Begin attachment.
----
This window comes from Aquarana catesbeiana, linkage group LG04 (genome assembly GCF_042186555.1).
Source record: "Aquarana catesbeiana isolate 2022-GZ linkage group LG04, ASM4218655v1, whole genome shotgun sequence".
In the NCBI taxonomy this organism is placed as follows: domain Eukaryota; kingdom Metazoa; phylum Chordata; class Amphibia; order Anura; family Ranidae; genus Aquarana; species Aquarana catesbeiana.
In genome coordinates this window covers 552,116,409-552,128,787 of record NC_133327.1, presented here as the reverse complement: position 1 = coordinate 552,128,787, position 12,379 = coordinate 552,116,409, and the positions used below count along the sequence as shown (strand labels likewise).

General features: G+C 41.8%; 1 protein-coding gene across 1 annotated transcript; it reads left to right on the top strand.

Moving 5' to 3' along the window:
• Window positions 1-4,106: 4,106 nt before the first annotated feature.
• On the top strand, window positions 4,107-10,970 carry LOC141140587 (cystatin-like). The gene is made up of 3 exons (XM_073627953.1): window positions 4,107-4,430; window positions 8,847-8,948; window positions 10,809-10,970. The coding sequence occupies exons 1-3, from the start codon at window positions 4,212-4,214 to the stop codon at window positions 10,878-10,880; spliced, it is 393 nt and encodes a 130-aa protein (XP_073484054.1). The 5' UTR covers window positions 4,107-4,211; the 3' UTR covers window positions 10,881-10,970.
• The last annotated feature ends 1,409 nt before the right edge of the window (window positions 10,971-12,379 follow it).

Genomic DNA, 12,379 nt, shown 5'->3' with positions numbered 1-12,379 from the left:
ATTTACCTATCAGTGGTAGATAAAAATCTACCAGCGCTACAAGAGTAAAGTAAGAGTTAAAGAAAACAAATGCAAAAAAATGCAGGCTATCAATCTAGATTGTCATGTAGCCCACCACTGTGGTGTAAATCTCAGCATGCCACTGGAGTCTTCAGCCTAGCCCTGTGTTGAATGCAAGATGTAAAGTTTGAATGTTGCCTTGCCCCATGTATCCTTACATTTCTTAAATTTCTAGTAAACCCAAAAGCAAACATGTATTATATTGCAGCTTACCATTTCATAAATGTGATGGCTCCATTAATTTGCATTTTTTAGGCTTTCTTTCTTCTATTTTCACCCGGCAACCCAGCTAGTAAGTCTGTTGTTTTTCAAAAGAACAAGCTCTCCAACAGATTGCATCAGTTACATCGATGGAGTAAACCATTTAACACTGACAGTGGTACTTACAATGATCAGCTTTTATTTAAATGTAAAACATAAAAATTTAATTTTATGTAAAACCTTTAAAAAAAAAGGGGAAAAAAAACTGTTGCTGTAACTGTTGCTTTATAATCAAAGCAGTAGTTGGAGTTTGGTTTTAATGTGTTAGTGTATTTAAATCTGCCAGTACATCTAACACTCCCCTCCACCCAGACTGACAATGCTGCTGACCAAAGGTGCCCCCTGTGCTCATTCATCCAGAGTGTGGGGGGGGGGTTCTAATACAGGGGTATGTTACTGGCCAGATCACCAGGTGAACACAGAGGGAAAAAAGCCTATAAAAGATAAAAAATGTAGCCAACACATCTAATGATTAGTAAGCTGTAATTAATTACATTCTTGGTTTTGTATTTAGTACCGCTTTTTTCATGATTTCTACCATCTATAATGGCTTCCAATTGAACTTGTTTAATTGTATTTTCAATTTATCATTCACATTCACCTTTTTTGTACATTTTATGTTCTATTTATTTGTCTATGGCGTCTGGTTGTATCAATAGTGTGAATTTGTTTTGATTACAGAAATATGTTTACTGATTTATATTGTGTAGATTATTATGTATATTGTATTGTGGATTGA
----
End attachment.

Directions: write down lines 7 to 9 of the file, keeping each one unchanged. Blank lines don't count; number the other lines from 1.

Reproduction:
• Window positions 1-4,106: 4,106 nt before the first annotated feature.
• On the top strand, window positions 4,107-10,970 carry LOC141140587 (cystatin-like). The gene is made up of 3 exons (XM_073627953.1): window positions 4,107-4,430; window positions 8,847-8,948; window positions 10,809-10,970. The coding sequence occupies exons 1-3, from the start codon at window positions 4,212-4,214 to the stop codon at window positions 10,878-10,880; spliced, it is 393 nt and encodes a 130-aa protein (XP_073484054.1). The 5' UTR covers window positions 4,107-4,211; the 3' UTR covers window positions 10,881-10,970.
• The last annotated feature ends 1,409 nt before the right edge of the window (window positions 10,971-12,379 follow it).